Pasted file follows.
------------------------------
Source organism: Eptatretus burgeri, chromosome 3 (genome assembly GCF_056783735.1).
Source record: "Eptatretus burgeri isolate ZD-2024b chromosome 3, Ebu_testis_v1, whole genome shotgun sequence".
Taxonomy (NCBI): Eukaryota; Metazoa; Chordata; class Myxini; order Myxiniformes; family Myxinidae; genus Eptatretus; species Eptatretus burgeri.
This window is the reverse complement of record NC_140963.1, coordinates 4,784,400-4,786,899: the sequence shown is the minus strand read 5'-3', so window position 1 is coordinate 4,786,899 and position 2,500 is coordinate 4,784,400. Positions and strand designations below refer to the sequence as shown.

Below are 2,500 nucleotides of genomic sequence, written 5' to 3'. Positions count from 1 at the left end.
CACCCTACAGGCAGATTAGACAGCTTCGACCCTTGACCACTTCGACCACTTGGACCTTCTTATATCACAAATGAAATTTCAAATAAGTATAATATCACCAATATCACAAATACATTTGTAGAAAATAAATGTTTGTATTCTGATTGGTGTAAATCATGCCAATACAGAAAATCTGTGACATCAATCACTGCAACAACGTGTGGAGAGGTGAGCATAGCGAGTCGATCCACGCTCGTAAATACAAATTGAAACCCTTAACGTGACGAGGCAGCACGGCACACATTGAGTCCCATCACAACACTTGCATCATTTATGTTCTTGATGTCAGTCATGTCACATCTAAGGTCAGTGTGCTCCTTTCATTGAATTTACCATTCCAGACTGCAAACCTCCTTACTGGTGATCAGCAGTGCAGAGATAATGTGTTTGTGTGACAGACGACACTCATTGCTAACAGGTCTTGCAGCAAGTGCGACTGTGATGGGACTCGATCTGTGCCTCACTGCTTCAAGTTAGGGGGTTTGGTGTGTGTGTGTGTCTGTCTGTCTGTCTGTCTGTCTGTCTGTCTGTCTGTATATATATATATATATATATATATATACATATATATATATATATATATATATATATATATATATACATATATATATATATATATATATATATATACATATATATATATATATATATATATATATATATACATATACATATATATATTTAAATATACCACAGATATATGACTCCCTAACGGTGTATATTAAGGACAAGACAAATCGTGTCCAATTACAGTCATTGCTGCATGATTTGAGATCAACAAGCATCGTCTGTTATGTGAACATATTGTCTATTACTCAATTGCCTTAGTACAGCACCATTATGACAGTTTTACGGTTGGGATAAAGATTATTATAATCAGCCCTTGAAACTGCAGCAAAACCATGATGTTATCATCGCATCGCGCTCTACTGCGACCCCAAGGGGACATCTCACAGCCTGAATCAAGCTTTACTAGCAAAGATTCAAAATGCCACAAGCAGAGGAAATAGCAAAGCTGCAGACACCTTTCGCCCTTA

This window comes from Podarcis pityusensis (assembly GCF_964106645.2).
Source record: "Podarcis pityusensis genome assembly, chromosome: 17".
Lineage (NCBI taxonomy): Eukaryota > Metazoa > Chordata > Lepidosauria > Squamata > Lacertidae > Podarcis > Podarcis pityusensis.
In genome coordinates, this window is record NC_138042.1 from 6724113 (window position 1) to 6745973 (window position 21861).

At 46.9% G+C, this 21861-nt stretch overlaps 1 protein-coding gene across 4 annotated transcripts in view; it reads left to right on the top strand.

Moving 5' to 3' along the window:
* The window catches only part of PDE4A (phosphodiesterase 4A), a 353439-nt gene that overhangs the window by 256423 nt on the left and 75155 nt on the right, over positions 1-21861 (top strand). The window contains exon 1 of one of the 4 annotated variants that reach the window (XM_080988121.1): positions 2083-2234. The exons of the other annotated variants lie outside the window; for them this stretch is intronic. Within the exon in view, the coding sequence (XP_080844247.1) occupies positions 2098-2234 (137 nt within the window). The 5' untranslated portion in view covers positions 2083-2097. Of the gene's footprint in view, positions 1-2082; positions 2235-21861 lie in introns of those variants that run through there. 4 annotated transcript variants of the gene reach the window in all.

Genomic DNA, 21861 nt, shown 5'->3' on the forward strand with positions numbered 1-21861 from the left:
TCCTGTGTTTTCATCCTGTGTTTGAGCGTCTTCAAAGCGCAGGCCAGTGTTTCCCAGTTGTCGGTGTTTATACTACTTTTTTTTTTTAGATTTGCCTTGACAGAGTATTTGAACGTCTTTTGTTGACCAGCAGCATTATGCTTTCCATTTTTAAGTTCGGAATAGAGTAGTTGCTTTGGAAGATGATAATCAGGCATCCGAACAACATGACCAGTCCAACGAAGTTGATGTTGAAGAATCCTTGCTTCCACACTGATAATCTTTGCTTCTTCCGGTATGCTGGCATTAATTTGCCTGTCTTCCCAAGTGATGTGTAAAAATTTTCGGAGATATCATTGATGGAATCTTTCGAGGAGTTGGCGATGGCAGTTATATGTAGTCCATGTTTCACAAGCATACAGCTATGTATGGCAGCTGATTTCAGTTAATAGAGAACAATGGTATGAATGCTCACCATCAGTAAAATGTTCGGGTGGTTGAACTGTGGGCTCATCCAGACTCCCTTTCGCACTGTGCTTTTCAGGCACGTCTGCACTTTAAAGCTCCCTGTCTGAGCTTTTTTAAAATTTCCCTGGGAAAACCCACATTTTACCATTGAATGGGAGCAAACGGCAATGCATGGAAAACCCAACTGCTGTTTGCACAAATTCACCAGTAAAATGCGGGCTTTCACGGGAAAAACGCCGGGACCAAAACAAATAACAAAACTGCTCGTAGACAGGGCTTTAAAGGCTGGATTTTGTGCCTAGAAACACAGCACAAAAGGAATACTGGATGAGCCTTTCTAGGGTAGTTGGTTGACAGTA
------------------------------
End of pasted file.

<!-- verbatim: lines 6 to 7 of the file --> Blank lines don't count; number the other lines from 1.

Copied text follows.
CACCCTACAGGCAGATTAGACAGCTTCGACCCTTGACCACTTCGACCACTTGGACCTTCTTATATCACAAATGAAATTTCAAATAAGTATAATATCACCAATATCACAAATACATTTGTAGAAAATAAATGTTTGTATTCTGATTGGTGTAAATCATGCCAATACAGAAAATCTGTGACATCAATCACTGCAACAACGTGTGGAGAGGTGAGCATAGCGAGTCGATCCACGCTCGTAAATACAAATTGAAACCCTTAACGTGACGAGGCAGCACGGCACACATTGAGTCCCATCACAACACTTGCATCATTTATGTTCTTGATGTCAGTCATGTCACATCTAAGGTCAGTGTGCTCCTTTCATTGAATTTACCATTCCAGACTGCAAACCTCCTTACTGGTGATCAGCAGTGCAGAGATAATGTGTTTGTGTGACAGACGACACTCATTGCTAACAGGTCTTGCAGCAAGTGCGACTGTGATGGGACTCGATCTGTGCCTCACTGCTTCAAGTTAGGGGGTTTGGTGTGTGTGTGTGTCTGTCTGTCTGTCTGTCTGTCTGTCTGTCTGTCTGTATATATATATATATATATATATATATACATATATATATATATATATATATATATATATATATATACATATATATATATATATATATATATATATACATATATATATATATATATATATATATATATATACATATACATATATATATTTAAATATACCACAGATATATGACTCCCTAACGGTGTATATTAAGGACAAGACAAATCGTGTCCAATTACAGTCATTGCTGCATGATTTGAGATCAACAAGCATCGTCTGTTATGTGAACATATTGTCTATTACTCAATTGCCTTAGTACAGCACCATTATGACAGTTTTACGGTTGGGATAAAGATTATTATAATCAGCCCTTGAAACTGCAGCAAAACCATGATGTTATCATCGCATCGCGCTCTACTGCGACCCCAAGGGGACATCTCACAGCCTGAATCAAGCTTTACTAGCAAAGATTCAAAATGCCACAAGCAGAGGAAATAGCAAAGCTGCAGACACCTTTCGCCCTTA

This window comes from Podarcis pityusensis (assembly GCF_964106645.2).